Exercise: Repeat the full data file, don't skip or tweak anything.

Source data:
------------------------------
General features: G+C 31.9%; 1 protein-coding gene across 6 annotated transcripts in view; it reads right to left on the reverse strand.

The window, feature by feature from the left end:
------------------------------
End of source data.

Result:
General features: G+C 31.9%; 1 protein-coding gene across 6 annotated transcripts in view; it reads right to left on the reverse strand.

The window, feature by feature from the left end: